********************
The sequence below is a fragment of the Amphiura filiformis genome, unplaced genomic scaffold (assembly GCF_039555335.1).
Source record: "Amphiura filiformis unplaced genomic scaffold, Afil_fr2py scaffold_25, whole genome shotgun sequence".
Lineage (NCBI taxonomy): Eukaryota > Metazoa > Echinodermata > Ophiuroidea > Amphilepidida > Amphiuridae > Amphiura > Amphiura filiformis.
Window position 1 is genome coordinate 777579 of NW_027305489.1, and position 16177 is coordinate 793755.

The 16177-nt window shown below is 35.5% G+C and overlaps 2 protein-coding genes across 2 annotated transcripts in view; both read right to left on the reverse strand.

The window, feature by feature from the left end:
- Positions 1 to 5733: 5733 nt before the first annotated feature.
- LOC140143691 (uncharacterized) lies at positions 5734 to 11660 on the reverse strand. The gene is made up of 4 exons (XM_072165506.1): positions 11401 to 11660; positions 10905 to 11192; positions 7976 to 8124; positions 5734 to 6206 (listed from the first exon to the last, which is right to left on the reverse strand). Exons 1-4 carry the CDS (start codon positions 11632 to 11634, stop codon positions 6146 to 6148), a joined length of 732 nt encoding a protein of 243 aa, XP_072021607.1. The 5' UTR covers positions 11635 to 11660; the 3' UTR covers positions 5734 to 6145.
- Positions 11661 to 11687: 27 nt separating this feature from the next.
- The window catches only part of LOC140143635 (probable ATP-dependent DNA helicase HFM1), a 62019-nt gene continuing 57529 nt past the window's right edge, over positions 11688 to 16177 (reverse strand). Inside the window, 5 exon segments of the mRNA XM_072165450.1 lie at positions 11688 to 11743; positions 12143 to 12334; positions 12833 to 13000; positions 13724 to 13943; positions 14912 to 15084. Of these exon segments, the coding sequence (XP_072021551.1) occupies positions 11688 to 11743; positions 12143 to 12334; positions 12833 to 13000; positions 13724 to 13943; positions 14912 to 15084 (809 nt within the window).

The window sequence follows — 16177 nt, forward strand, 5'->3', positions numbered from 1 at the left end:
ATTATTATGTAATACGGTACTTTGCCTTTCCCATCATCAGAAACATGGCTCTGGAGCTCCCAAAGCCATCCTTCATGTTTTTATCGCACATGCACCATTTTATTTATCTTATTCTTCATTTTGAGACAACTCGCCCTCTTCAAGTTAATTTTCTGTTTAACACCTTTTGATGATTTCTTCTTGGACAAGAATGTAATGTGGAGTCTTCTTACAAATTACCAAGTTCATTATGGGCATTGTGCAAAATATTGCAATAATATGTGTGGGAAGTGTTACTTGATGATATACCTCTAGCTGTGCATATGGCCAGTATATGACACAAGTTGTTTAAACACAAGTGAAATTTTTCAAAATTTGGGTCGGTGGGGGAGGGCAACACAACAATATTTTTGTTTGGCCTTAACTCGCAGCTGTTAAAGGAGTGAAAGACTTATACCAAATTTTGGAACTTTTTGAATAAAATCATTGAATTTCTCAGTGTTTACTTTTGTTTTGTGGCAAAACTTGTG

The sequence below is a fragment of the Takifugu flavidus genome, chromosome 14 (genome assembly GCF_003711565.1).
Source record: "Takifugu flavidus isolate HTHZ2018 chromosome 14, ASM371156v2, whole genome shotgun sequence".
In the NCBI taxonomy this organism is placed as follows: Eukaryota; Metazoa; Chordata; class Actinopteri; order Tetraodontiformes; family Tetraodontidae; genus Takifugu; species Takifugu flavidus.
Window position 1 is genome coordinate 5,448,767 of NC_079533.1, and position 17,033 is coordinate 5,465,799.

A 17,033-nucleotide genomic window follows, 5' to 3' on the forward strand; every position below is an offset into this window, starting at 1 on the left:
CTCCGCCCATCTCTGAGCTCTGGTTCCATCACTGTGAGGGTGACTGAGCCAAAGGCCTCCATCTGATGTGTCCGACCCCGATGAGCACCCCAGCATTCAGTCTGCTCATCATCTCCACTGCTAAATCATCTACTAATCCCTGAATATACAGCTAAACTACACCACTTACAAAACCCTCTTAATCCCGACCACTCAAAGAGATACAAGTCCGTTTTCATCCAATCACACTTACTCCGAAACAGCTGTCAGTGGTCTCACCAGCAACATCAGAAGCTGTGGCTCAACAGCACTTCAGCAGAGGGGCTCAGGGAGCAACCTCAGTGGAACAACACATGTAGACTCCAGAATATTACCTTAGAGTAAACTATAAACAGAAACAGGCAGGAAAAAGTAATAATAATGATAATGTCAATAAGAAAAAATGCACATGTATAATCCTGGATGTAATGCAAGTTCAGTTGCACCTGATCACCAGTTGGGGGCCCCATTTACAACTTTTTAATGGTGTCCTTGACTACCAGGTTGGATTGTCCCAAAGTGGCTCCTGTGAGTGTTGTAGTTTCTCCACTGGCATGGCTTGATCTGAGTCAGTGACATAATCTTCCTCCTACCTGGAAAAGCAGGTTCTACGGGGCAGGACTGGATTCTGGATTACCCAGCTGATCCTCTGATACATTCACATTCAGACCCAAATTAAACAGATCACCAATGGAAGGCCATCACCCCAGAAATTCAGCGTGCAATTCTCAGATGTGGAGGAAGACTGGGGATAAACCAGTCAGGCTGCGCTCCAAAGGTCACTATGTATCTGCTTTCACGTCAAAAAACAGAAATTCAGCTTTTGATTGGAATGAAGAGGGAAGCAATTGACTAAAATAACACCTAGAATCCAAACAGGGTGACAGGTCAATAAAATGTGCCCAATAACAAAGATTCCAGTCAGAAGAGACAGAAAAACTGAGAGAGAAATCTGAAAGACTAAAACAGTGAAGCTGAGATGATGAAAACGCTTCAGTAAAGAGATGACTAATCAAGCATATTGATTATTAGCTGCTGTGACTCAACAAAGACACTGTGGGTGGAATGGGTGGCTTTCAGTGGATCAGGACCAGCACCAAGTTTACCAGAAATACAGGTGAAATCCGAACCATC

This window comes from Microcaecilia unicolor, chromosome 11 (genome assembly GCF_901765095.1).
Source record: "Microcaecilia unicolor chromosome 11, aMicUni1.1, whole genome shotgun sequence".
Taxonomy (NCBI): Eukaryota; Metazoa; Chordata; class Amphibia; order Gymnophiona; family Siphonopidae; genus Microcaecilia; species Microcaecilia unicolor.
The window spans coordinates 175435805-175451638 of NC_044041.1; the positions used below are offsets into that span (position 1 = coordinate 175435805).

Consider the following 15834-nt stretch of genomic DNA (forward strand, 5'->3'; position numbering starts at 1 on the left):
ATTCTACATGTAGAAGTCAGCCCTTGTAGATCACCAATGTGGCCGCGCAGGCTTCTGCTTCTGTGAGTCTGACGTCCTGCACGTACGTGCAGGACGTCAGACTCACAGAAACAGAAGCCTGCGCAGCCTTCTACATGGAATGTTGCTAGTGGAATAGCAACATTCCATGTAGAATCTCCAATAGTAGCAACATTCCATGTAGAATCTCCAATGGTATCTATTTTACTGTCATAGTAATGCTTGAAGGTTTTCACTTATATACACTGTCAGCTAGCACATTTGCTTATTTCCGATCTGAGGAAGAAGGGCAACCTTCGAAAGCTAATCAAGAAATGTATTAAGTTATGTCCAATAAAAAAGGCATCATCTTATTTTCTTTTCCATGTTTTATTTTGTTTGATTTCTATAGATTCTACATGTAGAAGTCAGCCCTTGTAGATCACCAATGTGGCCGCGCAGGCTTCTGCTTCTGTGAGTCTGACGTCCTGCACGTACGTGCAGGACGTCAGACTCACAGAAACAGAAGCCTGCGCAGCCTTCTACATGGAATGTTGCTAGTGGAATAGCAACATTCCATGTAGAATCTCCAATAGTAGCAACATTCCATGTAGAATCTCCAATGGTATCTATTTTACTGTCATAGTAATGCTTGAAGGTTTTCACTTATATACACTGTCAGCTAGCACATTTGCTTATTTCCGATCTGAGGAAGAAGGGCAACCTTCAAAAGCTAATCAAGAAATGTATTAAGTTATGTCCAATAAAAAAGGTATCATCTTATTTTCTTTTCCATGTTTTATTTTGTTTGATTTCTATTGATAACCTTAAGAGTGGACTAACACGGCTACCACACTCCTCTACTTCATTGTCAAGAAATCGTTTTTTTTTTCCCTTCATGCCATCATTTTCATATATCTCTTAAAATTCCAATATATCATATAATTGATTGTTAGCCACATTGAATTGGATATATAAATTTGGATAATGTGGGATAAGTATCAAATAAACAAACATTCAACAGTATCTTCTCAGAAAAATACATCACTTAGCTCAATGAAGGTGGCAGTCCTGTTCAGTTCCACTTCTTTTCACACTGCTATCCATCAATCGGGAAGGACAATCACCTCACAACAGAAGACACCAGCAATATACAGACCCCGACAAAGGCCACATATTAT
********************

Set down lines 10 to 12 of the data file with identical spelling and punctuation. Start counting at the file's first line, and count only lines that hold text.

- The window catches only part of LOC140143635 (probable ATP-dependent DNA helicase HFM1), a 62019-nt gene continuing 57529 nt past the window's right edge, over positions 11688 to 16177 (reverse strand). Inside the window, 5 exon segments of the mRNA XM_072165450.1 lie at positions 11688 to 11743; positions 12143 to 12334; positions 12833 to 13000; positions 13724 to 13943; positions 14912 to 15084. Of these exon segments, the coding sequence (XP_072021551.1) occupies positions 11688 to 11743; positions 12143 to 12334; positions 12833 to 13000; positions 13724 to 13943; positions 14912 to 15084 (809 nt within the window).

The window sequence follows — 16177 nt, forward strand, 5'->3', positions numbered from 1 at the left end:
ATTATTATGTAATACGGTACTTTGCCTTTCCCATCATCAGAAACATGGCTCTGGAGCTCCCAAAGCCATCCTTCATGTTTTTATCGCACATGCACCATTTTATTTATCTTATTCTTCATTTTGAGACAACTCGCCCTCTTCAAGTTAATTTTCTGTTTAACACCTTTTGATGATTTCTTCTTGGACAAGAATGTAATGTGGAGTCTTCTTACAAATTACCAAGTTCATTATGGGCATTGTGCAAAATATTGCAATAATATGTGTGGGAAGTGTTACTTGATGATATACCTCTAGCTGTGCATATGGCCAGTATATGACACAAGTTGTTTAAACACAAGTGAAATTTTTCAAAATTTGGGTCGGTGGGGGAGGGCAACACAACAATATTTTTGTTTGGCCTTAACTCGCAGCTGTTAAAGGAGTGAAAGACTTATACCAAATTTTGGAACTTTTTGAATAAAATCATTGAATTTCTCAGTGTTTACTTTTGTTTTGTGGCAAAACTTGTG